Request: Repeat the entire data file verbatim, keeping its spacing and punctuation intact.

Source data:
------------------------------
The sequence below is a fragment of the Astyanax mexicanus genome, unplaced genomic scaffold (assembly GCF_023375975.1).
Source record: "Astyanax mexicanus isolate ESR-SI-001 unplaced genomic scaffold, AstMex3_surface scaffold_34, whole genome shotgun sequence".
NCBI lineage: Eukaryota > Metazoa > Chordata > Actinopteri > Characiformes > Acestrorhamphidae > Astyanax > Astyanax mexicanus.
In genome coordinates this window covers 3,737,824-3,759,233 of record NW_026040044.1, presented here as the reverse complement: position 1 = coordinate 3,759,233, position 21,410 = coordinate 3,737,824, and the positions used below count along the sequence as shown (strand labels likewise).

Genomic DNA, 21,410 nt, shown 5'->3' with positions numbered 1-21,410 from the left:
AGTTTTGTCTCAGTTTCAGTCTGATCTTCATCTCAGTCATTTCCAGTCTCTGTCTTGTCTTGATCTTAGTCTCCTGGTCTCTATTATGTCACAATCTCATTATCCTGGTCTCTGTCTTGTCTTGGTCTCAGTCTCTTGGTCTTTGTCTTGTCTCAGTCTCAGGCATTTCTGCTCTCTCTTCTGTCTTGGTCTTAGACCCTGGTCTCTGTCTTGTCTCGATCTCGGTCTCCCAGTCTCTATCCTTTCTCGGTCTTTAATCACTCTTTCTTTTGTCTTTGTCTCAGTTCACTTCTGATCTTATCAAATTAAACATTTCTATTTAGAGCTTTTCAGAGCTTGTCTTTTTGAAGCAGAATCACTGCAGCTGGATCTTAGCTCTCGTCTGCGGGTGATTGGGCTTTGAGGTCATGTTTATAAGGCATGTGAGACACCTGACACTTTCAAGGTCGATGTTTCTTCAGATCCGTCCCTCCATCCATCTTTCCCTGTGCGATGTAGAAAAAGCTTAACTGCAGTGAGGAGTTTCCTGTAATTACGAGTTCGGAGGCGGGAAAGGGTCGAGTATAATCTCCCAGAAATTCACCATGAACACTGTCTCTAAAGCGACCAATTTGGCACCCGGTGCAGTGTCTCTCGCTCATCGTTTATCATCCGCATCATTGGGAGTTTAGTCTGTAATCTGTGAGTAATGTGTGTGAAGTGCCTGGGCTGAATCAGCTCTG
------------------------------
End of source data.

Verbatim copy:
The sequence below is a fragment of the Astyanax mexicanus genome, unplaced genomic scaffold (assembly GCF_023375975.1).
Source record: "Astyanax mexicanus isolate ESR-SI-001 unplaced genomic scaffold, AstMex3_surface scaffold_34, whole genome shotgun sequence".
NCBI lineage: Eukaryota > Metazoa > Chordata > Actinopteri > Characiformes > Acestrorhamphidae > Astyanax > Astyanax mexicanus.
In genome coordinates this window covers 3,737,824-3,759,233 of record NW_026040044.1, presented here as the reverse complement: position 1 = coordinate 3,759,233, position 21,410 = coordinate 3,737,824, and the positions used below count along the sequence as shown (strand labels likewise).

Genomic DNA, 21,410 nt, shown 5'->3' with positions numbered 1-21,410 from the left:
AGTTTTGTCTCAGTTTCAGTCTGATCTTCATCTCAGTCATTTCCAGTCTCTGTCTTGTCTTGATCTTAGTCTCCTGGTCTCTATTATGTCACAATCTCATTATCCTGGTCTCTGTCTTGTCTTGGTCTCAGTCTCTTGGTCTTTGTCTTGTCTCAGTCTCAGGCATTTCTGCTCTCTCTTCTGTCTTGGTCTTAGACCCTGGTCTCTGTCTTGTCTCGATCTCGGTCTCCCAGTCTCTATCCTTTCTCGGTCTTTAATCACTCTTTCTTTTGTCTTTGTCTCAGTTCACTTCTGATCTTATCAAATTAAACATTTCTATTTAGAGCTTTTCAGAGCTTGTCTTTTTGAAGCAGAATCACTGCAGCTGGATCTTAGCTCTCGTCTGCGGGTGATTGGGCTTTGAGGTCATGTTTATAAGGCATGTGAGACACCTGACACTTTCAAGGTCGATGTTTCTTCAGATCCGTCCCTCCATCCATCTTTCCCTGTGCGATGTAGAAAAAGCTTAACTGCAGTGAGGAGTTTCCTGTAATTACGAGTTCGGAGGCGGGAAAGGGTCGAGTATAATCTCCCAGAAATTCACCATGAACACTGTCTCTAAAGCGACCAATTTGGCACCCGGTGCAGTGTCTCTCGCTCATCGTTTATCATCCGCATCATTGGGAGTTTAGTCTGTAATCTGTGAGTAATGTGTGTGAAGTGCCTGGGCTGAATCAGCTCTG